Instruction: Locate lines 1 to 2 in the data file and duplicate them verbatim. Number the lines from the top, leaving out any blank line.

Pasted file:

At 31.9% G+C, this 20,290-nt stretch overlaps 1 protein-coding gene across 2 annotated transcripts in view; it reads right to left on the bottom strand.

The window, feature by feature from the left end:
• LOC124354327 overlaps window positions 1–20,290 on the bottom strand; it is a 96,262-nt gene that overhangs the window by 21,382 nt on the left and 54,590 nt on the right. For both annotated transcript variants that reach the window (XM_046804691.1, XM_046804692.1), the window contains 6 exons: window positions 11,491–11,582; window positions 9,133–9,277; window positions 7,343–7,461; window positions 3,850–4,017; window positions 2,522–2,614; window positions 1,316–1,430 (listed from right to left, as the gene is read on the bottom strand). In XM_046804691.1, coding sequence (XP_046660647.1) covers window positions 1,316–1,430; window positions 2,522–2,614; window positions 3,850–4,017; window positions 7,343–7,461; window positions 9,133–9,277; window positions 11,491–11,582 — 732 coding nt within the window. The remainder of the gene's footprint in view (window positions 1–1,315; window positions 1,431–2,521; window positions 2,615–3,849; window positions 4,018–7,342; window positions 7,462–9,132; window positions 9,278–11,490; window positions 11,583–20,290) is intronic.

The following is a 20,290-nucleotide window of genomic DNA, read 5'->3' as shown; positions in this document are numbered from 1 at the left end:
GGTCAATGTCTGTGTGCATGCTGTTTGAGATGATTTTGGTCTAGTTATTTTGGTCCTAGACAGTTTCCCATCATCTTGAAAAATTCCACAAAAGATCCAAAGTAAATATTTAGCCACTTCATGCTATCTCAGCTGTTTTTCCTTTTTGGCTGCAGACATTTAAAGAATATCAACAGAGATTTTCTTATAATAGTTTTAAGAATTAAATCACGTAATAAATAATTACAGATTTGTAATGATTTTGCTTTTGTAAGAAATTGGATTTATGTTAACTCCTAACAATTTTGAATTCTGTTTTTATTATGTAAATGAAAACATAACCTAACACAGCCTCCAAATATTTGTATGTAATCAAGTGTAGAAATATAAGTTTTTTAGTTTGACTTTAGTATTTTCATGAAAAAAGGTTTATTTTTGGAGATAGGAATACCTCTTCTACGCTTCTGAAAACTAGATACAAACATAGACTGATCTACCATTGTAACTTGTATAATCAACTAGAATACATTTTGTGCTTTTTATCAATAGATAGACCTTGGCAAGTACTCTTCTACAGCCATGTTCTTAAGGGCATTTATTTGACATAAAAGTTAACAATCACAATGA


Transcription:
At 31.9% G+C, this 20,290-nt stretch overlaps 1 protein-coding gene across 2 annotated transcripts in view; it reads right to left on the bottom strand.

The window, feature by feature from the left end: